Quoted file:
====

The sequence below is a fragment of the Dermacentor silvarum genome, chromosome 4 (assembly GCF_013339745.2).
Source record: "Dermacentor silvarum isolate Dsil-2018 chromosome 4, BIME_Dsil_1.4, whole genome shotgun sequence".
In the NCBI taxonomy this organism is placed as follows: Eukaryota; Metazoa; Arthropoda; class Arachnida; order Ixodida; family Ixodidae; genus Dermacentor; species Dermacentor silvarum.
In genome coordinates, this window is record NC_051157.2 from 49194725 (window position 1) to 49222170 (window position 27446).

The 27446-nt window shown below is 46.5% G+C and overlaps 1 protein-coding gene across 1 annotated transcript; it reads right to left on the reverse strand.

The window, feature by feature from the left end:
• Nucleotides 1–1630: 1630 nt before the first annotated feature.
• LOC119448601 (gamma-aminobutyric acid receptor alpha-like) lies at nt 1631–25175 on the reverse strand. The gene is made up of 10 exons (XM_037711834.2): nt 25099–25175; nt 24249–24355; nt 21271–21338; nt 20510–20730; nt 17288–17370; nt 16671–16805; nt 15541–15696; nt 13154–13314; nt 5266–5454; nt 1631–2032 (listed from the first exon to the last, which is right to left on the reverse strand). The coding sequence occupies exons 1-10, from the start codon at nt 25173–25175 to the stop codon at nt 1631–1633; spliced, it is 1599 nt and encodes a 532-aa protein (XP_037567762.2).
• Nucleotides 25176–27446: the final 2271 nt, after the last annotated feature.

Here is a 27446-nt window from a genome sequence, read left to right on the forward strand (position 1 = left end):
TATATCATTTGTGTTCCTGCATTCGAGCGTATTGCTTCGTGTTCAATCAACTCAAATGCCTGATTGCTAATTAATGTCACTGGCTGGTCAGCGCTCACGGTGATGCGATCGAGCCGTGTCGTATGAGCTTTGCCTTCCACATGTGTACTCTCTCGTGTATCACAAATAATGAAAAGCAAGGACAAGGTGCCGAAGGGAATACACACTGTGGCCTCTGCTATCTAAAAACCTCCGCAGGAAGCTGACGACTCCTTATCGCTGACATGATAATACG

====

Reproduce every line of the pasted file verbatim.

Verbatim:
The sequence below is a fragment of the Dermacentor silvarum genome, chromosome 4 (assembly GCF_013339745.2).
Source record: "Dermacentor silvarum isolate Dsil-2018 chromosome 4, BIME_Dsil_1.4, whole genome shotgun sequence".
In the NCBI taxonomy this organism is placed as follows: Eukaryota; Metazoa; Arthropoda; class Arachnida; order Ixodida; family Ixodidae; genus Dermacentor; species Dermacentor silvarum.
In genome coordinates, this window is record NC_051157.2 from 49194725 (window position 1) to 49222170 (window position 27446).

The 27446-nt window shown below is 46.5% G+C and overlaps 1 protein-coding gene across 1 annotated transcript; it reads right to left on the reverse strand.

The window, feature by feature from the left end:
• Nucleotides 1–1630: 1630 nt before the first annotated feature.
• LOC119448601 (gamma-aminobutyric acid receptor alpha-like) lies at nt 1631–25175 on the reverse strand. The gene is made up of 10 exons (XM_037711834.2): nt 25099–25175; nt 24249–24355; nt 21271–21338; nt 20510–20730; nt 17288–17370; nt 16671–16805; nt 15541–15696; nt 13154–13314; nt 5266–5454; nt 1631–2032 (listed from the first exon to the last, which is right to left on the reverse strand). The coding sequence occupies exons 1-10, from the start codon at nt 25173–25175 to the stop codon at nt 1631–1633; spliced, it is 1599 nt and encodes a 532-aa protein (XP_037567762.2).
• Nucleotides 25176–27446: the final 2271 nt, after the last annotated feature.

Here is a 27446-nt window from a genome sequence, read left to right on the forward strand (position 1 = left end):
TATATCATTTGTGTTCCTGCATTCGAGCGTATTGCTTCGTGTTCAATCAACTCAAATGCCTGATTGCTAATTAATGTCACTGGCTGGTCAGCGCTCACGGTGATGCGATCGAGCCGTGTCGTATGAGCTTTGCCTTCCACATGTGTACTCTCTCGTGTATCACAAATAATGAAAAGCAAGGACAAGGTGCCGAAGGGAATACACACTGTGGCCTCTGCTATCTAAAAACCTCCGCAGGAAGCTGACGACTCCTTATCGCTGACATGATAATACG